Thursday, May 7, 2009

This Week's Forum West and South

Questions Over Toxins on Proposed School Site

Civic Vows Legal Action Against City DOE

By Conor Greene

A month after the City Council approved a 1,100 seat high school in Maspeth, a local civic group continues to oppose the plan on the grounds that the proposed site is contaminated and not appropriate for the project.

The Juniper Park Civic Association is questioning the validity of City Council’s 38-10 vote on April 1, which gave the Department of Education the go-ahead to acquire the former Restaurant Depot site at 74th Street and 57th Avenue and move forward with the school. The $80 million project is intended to help provide desperately needed seats in the city’s most overcrowded district.

Specifically, the civic group is livid that the Environmental Impact Statement completed for the city wasn’t distributed to Community Board 5 or local community leaders. In addition, the report reviewed by City Council members before voting only contained a summary of the toxins found on the site and lacked information about specific levels.

“We’re saying that the City Council vote on April 2 was invalid because the council members didn’t see a [full report showing the exact] toxin levels,” said JPCA President Robert Holden. He noted that, despite also being a CB 5 member, he didn’t even receive the “sugar-coated” version of the report issued by the SCA until after the council vote. “We’re contending that we need an independent scientist to look at these figures.”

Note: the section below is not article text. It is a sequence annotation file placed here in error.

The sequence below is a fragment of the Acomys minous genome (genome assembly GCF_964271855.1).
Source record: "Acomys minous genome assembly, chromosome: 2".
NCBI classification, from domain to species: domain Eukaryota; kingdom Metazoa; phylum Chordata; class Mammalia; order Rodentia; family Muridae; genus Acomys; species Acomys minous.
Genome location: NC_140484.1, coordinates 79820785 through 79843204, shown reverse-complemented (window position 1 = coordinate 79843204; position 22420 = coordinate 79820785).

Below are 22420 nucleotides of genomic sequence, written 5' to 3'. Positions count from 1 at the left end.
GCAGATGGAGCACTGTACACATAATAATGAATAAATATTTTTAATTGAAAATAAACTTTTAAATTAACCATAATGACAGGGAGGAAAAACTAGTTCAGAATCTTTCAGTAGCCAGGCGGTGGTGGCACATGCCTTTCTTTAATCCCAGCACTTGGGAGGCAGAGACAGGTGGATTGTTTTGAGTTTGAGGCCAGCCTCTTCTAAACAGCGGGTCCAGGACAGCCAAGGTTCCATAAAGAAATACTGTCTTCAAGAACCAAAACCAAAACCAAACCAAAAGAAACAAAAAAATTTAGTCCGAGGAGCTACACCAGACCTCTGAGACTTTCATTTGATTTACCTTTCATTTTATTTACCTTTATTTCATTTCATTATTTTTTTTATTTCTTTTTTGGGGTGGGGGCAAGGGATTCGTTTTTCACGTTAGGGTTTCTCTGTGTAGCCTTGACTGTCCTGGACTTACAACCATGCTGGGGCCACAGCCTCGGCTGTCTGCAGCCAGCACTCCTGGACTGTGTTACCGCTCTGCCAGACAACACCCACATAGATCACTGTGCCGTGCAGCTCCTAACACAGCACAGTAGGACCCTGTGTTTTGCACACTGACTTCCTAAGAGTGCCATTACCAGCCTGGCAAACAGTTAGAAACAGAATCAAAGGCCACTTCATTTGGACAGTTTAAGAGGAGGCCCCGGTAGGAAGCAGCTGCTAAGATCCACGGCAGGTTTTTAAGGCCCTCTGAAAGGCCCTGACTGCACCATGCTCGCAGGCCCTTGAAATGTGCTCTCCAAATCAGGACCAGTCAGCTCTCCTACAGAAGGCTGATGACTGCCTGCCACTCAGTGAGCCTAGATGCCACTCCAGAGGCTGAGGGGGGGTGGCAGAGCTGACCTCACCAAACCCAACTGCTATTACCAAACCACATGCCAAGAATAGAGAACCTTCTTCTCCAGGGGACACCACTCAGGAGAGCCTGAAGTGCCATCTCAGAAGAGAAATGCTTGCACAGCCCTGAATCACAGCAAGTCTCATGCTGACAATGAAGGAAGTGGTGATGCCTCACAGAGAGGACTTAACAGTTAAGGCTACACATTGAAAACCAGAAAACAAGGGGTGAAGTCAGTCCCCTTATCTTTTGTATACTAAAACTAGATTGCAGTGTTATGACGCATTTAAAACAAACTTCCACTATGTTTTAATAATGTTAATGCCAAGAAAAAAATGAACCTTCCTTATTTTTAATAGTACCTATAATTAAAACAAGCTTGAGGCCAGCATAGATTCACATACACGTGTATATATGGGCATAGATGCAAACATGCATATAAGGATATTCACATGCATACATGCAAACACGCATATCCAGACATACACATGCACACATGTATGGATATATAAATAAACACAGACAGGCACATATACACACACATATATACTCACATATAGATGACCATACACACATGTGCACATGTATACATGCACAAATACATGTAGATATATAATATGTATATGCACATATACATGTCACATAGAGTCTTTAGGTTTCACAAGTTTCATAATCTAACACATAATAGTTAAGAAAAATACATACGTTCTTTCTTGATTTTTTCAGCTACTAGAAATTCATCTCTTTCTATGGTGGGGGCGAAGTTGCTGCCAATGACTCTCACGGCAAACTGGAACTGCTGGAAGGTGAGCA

The JPCA opposed the project from the start because there already are two schools within three blocks of the site and due to congestion in the area. The proposal was also opposed by Community Board 5 (which eventually voted in favor of a resolution approving the school provided certain stipulations were met), Councilwoman Elizabeth Crowley (D-Middle Village) and the civic group Communities of Maspeth and Elmhurst Together.